Heading to Rushmore

When I awoke parked on the street near the Flying J, I noticed that there was a car behind me and that it contained a couple of twenty-something guys who were sleeping. I didn’t actually get a close enough view of them to discern their age, but that was my inference. Here’s the lovely view that I awoke to.

A few of Walden in the morning.

I headed down the the Flying J to acquire a Diet Coke and deposit the food that I had been digesting. While I was there, I remembered a story from Zen and the Art of Motorcycle Maintenance about going to a welder to have a part repaired. I needed to get my broken lock cut off the front of Walden so that I could again use my bicycle. I had been considering buying bolt cutters, which seemed a bit silly. It occurred to me that the truck repair place that I’d parked in front probably had a pair of bolt cutters.

The young man at the truck repair place said that I could borrow some bolt cutters. I followed him to a tool chest, where he handed them to me, adding that they had never been used. I hadn’t taken ten steps when he asked if it would be OK if he cut the lock off. Cutting a lock off is a pretty fun thing to do, and it was a joy that I didn’t want to take from him. He cut the lock off and I have him a five, which added to his pleasure. I was going to find my way back to the Home Depot that I’d visited the day before, but realized that the Flying J’s probably had locks. More expensive, perhaps, but that bird-in-the-hand thing has great value.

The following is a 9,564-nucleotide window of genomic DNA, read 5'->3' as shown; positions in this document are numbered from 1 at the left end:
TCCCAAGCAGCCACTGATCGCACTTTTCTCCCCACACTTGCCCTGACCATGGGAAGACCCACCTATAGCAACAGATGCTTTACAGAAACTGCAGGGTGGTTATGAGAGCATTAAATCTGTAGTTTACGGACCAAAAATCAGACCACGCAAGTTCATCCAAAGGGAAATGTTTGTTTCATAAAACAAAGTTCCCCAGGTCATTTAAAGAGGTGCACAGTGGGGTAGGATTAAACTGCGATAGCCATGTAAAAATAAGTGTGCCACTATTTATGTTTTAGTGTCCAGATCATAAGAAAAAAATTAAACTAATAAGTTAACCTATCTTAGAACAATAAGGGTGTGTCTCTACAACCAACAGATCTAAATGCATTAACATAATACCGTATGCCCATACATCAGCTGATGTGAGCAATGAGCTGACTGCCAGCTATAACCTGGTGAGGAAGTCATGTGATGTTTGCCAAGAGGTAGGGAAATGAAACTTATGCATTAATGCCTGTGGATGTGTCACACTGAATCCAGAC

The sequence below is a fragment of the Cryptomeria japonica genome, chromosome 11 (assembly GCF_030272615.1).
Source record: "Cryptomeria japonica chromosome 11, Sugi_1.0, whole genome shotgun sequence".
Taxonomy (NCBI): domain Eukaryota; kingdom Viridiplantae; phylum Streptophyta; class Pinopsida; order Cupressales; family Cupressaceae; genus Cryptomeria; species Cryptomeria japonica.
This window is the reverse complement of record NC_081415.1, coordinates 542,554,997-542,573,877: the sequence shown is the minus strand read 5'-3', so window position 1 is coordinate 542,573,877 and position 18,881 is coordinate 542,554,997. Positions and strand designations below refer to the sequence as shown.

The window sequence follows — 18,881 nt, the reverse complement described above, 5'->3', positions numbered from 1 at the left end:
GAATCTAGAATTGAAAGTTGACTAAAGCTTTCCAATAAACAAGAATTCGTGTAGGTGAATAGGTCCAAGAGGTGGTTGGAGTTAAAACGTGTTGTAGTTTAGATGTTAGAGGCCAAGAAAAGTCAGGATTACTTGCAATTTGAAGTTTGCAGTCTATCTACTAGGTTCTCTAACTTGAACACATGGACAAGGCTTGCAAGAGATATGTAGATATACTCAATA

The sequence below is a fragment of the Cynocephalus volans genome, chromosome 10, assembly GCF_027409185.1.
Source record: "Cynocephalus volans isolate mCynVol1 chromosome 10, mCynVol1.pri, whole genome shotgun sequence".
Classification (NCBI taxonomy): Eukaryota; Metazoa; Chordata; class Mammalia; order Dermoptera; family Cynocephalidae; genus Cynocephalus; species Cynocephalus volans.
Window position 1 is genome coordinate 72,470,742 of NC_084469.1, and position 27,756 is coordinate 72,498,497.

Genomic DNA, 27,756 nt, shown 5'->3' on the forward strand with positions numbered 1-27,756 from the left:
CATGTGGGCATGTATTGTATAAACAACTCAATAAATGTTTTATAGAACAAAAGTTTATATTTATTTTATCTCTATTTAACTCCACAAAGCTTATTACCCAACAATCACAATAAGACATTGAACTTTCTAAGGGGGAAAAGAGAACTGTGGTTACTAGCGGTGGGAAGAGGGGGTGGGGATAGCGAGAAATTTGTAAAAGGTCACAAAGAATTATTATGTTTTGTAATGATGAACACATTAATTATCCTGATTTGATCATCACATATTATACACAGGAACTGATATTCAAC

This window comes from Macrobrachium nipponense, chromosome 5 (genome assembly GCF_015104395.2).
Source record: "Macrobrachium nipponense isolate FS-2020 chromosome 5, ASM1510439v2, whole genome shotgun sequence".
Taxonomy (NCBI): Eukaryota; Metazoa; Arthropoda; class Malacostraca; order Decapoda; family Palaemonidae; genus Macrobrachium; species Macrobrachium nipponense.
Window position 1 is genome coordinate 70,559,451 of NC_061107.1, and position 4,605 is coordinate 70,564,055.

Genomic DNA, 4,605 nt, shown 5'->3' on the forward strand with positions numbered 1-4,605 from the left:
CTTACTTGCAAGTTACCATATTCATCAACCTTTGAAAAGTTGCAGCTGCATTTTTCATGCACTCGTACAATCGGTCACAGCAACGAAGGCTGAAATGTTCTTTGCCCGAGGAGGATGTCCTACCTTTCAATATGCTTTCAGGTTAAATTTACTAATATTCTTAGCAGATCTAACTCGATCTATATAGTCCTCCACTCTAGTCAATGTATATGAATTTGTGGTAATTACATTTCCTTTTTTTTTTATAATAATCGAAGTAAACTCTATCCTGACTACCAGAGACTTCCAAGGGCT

I’m sure that locals would call the drive through miles and miles of grassy ranches deathly boring, but having seen relatively little land that looks like that, it was pretty interesting. For example, I saw a herd of old tires.


I stopped a couple times to photograph old buildings, once even opening a gate to get a closer picture (which wasn’t that interesting), but I did see an old shoe.




Another time I stopped because a calf had somehow gotten out of the fence. A cow who appeared to be the calf’s mother was mooing in a way that implied distress, to me anyway. I offered to let the calf into the fence to rejoin its mother, but in spite of the vast wealth of knowledge I gained at Cheyenne Frontier Days, I couldn’t figure out how to explain to the calf that if only he would come, I’d open the gate. In spite of my calling it in mellifluous tones, the damn thing ran away from me, far enough away that I just had to apologize to him and his frantic mother, get back in the car, and move on down the road. A couple miles later, I saw a cowboy in a pickup truck, on the other side of the highway, about 30 yards from the fence. I considered trying to explain to him that the calf was escaped, but couldn’t figure out just how that conversation would go.

Google said that it would take something like 4.5 hours to make it to Mt. Rushmore. It first thought that I’d make it there before 1:30. It was after two when I pulled into the Jewel Cave visitors center, about 30 miles from Mt. Rushmore. It was really hot on the highway. At one point my outside thermometer, which is about a foot off the highway and I have little faith in, said that it was 110F. At that point the interior thermometer, said something like 100. It was warm, but not really unpleasant, certainly nothing like a 90F day in Knoxville.

I stopped at the ticket booth, but the day’s tours were all sold out. I went on down to the visitors center, hoping to get some map that would give me an idea of where I might be able to park. I did get a couple maps and a few ideas.

As I was walking in to the visitors center there was a ranger talking about birds of prey. She had an owl that had somehow had its wing cut off. I stopped to check it out. Later there was another talk about forest fires. It drew a considerably smaller crowd, by a factor of at least five. I bet if they’d had real forest fires rather than just sticks and straw, people would have been more interested.